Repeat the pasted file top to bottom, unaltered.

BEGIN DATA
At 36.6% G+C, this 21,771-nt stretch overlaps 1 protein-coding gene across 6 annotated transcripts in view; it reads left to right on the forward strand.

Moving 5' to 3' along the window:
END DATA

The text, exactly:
At 36.6% G+C, this 21,771-nt stretch overlaps 1 protein-coding gene across 6 annotated transcripts in view; it reads left to right on the forward strand.

Moving 5' to 3' along the window: